As you can see she is weaving bamboo into a lantern cover.
       
      The men tend to go for this look, although I'm not sure that the Bluetooth earpiece for his cellphone is strictly traditional.
       

       
      The children don't get spared either
       

       
      This little girl is posing with the Malaysian Consul-General.
       
      After meeting these people we went on to visit a 芦笙 (lú shēng) workshop. The lusheng is a reed wind instrument and an important element in the Miao, Dong and Yao peoples' cultures.
       

       

       
      Then at last we headed to the restaurant, but as is their custom, in homes and restaurants, guests are barred from entering until they go through the ritual of the welcoming cup of home-brewed rice wine.
       


      The consular staff from Myanmar/Burma and Malaysia "unlock" the door.
       
      Then you have the ritual hand washing part.
       

       
      Having attended to your personal hygiene, but before  entering the dining room, there is one more ritual to go through. You arrive here and sit around this fire and wok full of some mysterious liquid on the boil.
       

       
      On a nearby table is this
       

       
      Puffed rice, soy beans, peanuts and scallion. These are ladled into bowls.
       

       
      with a little salt, and then drowned in the "tea" brewing in the wok.
       
      This is  油茶 (yóu chá) or Oil Tea. The tea is made from Tea Seed Oil which is made from the seeds of the camellia bush. This dish is used as a welcoming offering to guests in homes and restaurants. Proper etiquette suggests that three cups is a minimum, but they will keep refilling your cup until you stop drinking. First time I had it I really didn't like it, but I persevered and now look forward to it.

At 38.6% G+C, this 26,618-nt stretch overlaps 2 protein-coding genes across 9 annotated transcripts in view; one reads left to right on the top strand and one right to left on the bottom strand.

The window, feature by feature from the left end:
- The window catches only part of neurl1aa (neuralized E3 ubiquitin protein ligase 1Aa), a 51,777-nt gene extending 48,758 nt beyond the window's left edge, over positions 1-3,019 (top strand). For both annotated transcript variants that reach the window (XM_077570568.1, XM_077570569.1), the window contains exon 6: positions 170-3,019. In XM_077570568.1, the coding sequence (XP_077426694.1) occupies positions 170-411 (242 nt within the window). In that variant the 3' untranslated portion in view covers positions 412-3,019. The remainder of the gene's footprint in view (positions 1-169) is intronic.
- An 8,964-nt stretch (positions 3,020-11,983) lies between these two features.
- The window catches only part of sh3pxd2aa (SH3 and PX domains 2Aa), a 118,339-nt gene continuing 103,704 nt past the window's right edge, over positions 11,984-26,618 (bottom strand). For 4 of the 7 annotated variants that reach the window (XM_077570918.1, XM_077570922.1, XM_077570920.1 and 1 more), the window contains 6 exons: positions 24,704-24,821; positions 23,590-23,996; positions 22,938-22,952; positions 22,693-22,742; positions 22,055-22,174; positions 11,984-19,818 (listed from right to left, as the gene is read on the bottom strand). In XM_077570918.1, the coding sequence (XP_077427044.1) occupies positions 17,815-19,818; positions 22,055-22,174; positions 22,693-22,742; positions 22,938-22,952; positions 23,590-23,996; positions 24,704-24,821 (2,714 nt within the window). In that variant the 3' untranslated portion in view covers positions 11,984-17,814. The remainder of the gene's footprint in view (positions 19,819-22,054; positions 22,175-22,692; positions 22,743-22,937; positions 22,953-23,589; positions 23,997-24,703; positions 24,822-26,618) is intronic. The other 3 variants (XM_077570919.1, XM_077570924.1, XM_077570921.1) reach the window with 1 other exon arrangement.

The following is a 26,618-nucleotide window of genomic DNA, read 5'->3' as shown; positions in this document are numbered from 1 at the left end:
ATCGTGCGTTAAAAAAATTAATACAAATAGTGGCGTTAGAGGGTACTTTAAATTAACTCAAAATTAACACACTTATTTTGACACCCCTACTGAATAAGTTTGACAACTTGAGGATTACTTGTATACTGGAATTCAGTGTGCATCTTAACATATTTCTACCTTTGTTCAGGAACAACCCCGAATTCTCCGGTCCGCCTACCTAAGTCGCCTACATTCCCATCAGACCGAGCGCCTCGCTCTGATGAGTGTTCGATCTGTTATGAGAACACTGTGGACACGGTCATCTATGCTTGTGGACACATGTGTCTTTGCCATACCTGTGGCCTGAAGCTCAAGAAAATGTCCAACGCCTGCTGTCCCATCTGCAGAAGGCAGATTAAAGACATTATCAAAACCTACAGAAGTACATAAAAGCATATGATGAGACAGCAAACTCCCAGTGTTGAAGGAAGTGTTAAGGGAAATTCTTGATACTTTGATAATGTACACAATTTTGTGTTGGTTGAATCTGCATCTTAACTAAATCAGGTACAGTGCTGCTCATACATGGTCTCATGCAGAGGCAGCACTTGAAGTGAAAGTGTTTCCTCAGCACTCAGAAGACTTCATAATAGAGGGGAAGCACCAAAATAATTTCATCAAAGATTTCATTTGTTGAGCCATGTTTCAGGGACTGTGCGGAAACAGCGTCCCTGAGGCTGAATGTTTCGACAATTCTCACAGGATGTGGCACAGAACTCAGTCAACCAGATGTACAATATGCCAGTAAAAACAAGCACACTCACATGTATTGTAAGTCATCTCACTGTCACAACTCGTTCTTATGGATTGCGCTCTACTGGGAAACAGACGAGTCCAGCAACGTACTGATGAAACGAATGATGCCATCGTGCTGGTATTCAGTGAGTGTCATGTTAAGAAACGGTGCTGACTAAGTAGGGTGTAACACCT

L-R: Director of the Foreign Affairs Dept of Liuzhou government, consuls-general of Malaysia, Myanmar, Laos.
       
      Having partaken of the oil tea, finally we are allowed to enter the dining room, where two tables have been laid out for our use.
       

       
      Let the eating, finally, begin.
       
      In no particular order:
       

      Steamed corn, taro and sweet potato
       

      Bamboo Shoots
       

      Duck
       

      Banana leaf stuffed with sticky rice and mixed vegetables and steamed.
       

      Egg pancake with unidentified greenery
       

      Stir fried pork and beans
       

      Stir fried Chinese banana (Ensete lasiocarpum)
       

      Pig Ears
       

      This may not look like much, but was the star of the trip. Rice paddy fish, deep fried in camellia tree seed oil with wild mountain herbs.
      We ate this at every meal, cooked with slight variations, but never tired of it.
       

      Stir fried Greens
       
      Our meal was accompanied by the wait staff singing to us and serving home-made rice wine (sweetish and made from the local sticky rice).
       
       
       
       
      Everything we ate was grown or reared within half a kilometre of the restaurant and was all free-range, organic. And utterly delicious.
       
      Roll on dinner time.
       
      On the trip I was designated the unofficial official photographer and ended up taking 1227 photographs. I just got back last night and was busy today, so I will try to post the rest of the first day (and dinner) as soon as I can.
    • By liuzhou
      Note: This follows on from the Munching with the Miao topic.